4 Workplace Design Mistakes You Should Avoid at All Costs
The design of your work space and the equipment in it affects the productivity, health, and effectiveness of your employees. Workplace design mistakes can result in accidents, injuries, illnesses and higher insurance premiums. It may also undermine the performance of your work team, whether or not clients are visiting.
1. The Totally Open Office, Even If Half Are on the Phone
Open offices are attractive to businesses for several reasons and used to be very popular until recently. The cost was one of the major reasons this style of office became so popular; it costs less to put an array of desks out in a room than build walls or install movable cubicle walls. Second, there was a mistaken assumption it would improve creativity through interaction. The reality was that the constant flow of people leads to disruptions that sap productivity for everyone, especially introverts.
Another mistake with open co-working spaces was failing to consider how the background noise in the open office affected customer interaction. There is no privacy when you sit in a chair in front of one person but are surrounded by several others; this may limit clients’ willingness to talk to you frankly.
If your staff are on the phone constantly, the open office’s high ambient noise level makes it necessary for employees to speak even louder, which undermines their credibility with clients and interferes with communication. However, acoustic treatments are a stopgap measure that does nothing to restore productivity and privacy to the workplace. So, before you decide to go for an open workplace, make sure that it doesn’t impede the workflow.
2. Who Cares Where the Wires Go?
Another mistake office planners make is overlooking wiring. They may think that throwing a few rugs over cables reduces the trip hazard (it doesn’t) or improves the appearance (still doesn’t).
To prevent your employees from tripping over wires, hurting themselves, and disconnecting critical infrastructure, you should invest in desk cable management services which you can get details about here. You also need to plan the connecting cables for each office so that employees aren’t constantly rolling over the cable connecting their computer to the internet or struggling to position their chair somewhere comfortable because of the power cables crisscrossing the room.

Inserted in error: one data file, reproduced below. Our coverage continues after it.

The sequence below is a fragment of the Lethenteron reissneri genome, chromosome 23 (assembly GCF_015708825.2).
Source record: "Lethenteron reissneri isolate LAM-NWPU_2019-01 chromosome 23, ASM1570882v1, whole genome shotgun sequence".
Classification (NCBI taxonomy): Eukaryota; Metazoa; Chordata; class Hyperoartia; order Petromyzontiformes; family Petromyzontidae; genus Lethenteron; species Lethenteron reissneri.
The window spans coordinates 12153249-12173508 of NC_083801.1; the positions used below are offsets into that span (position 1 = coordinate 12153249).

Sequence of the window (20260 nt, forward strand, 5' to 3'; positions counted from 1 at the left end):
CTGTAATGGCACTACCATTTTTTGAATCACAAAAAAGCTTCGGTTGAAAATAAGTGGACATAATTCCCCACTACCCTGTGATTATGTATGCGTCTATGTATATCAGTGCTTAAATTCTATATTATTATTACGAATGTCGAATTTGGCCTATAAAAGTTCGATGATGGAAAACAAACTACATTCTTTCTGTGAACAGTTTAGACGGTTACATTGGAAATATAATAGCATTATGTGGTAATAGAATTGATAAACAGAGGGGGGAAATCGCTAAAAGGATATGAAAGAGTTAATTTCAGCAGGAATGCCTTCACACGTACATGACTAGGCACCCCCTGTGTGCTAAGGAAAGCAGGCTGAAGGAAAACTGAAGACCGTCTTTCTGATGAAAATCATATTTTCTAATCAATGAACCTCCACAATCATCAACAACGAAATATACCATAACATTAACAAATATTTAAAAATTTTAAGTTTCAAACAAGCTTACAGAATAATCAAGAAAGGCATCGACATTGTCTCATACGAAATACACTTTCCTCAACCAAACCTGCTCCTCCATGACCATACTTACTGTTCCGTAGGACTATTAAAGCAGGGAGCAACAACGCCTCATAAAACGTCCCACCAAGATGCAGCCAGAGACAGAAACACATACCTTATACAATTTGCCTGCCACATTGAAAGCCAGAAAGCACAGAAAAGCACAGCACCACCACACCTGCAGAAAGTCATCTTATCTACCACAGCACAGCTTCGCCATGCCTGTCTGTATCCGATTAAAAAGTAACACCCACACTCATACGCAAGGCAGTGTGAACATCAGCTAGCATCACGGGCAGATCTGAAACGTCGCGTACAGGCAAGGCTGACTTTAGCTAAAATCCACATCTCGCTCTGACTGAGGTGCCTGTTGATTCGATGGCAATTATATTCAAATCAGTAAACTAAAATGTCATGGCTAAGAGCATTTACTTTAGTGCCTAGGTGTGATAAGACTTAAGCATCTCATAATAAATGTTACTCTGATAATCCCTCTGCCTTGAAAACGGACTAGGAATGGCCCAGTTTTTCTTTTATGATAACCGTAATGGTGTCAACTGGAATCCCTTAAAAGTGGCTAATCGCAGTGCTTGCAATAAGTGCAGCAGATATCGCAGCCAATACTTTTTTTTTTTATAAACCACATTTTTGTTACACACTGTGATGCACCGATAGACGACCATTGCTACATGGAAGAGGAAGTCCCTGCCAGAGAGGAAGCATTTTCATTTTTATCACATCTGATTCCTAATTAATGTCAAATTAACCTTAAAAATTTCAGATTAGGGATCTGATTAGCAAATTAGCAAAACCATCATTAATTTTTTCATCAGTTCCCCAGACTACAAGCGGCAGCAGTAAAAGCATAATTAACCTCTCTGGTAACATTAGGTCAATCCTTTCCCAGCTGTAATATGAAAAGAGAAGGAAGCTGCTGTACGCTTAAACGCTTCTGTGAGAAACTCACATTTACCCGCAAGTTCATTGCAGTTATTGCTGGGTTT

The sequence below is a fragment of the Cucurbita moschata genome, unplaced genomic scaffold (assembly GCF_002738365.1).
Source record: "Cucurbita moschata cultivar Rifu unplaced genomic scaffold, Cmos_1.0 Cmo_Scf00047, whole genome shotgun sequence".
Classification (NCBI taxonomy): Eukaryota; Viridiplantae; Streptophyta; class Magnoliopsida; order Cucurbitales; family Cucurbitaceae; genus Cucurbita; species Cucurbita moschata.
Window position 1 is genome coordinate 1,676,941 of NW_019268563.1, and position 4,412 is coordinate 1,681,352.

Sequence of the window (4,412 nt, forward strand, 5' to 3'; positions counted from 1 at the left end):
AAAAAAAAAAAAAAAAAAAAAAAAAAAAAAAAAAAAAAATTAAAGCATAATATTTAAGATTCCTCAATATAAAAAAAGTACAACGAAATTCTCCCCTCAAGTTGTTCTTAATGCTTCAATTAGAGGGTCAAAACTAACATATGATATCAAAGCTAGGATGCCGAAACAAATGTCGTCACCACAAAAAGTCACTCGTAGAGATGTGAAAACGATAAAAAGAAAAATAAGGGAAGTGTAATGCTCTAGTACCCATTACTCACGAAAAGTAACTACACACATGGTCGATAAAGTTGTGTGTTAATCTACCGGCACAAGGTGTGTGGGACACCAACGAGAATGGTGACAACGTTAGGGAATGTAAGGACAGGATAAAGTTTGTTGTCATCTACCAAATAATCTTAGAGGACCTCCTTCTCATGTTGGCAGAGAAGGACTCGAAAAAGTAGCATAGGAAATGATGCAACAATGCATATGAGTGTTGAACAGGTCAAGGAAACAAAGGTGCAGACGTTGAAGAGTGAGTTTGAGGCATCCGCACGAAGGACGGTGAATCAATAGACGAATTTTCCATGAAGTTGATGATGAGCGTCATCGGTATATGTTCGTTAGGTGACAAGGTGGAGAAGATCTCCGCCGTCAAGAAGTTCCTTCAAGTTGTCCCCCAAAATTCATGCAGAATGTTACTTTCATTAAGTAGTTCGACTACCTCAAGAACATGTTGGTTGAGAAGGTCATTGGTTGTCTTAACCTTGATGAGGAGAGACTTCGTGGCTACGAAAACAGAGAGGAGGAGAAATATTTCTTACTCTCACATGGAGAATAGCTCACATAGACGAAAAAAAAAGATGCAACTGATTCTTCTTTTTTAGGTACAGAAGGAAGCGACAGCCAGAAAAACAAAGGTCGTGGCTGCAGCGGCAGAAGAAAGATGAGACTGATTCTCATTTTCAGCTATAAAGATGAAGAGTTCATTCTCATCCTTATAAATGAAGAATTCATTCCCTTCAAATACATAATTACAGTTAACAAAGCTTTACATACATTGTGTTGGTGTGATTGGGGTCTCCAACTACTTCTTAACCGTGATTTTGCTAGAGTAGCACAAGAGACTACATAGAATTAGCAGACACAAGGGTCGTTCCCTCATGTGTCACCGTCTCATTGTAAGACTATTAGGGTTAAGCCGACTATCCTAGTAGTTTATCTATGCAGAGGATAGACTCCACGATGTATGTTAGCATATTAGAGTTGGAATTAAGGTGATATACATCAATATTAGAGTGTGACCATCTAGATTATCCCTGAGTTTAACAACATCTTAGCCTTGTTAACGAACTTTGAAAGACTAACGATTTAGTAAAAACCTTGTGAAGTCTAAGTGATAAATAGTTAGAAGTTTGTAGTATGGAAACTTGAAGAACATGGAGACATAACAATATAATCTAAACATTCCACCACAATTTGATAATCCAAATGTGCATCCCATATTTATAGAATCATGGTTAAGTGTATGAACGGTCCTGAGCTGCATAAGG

Before you pay for a massive upgrade to wireless networking, consult with an expert in data cabling support instead.
3. Anyone Can Use Anything
A common mistake in the modern office is the idea that everyone can use anything in the office. Yet employees who work in customer service and tech support would be better served with a dedicated office laid out to maximize their productivity, not “hot-desking”. Managers and Human Resources personnel may be legally required to have private offices or cubicles with privacy screens in order to protect sensitive information.
All of this is aside from the differences between individuals, resulting in some people being unable to use a standard office chair, desk, and equipment. Whether temporary issues like pregnancy or long-term problems like disability or obesity, you may set yourself up for legal problems if you use the same furniture for everyone’s workspace and tell your staff to deal with it.
A variation of this problem is assuming that flexible workspaces and inadequate furniture are OK, such as mobile workers occasionally resorting to typing on a computer sitting on a coffee table instead of a desk. Small standard desks assigned to everyone, including those who need to review paperwork and models, just hurt productivity or result in disorganised work areas. If you don’t have enough of the right office furniture, don’t be surprised if productivity goes down, sick time goes up, and someone files a worker’s compensation claim against you.
Are your employees fighting over the few work tables next to the windows regardless of the view? This may be an indication that your lighting is lousy. If people are bringing in desk lamps to supplement the overhead lights, you need to improve the lighting in the work areas. This may be intentional, such as when many light bulbs are removed from work spaces in the hope of reducing energy usage. It may be accidental, such as when companies apply window treatments to prevent passive over-heating of work spaces at the expense of the natural light the facility designers expected to have available. You may need to add lights back to existing plugs, install sconces to improve light levels, alter window treatments, or distribute reading lamps where appropriate.
Workplace design mistakes such as failing to design paths for wiring or not providing sufficient ambient light can not only affect productivity but could also expose you to litigation in the case of accidents. So, don’t let office design become an afterthought and implement practices that will improve your employee’ morale, productivity, and security.
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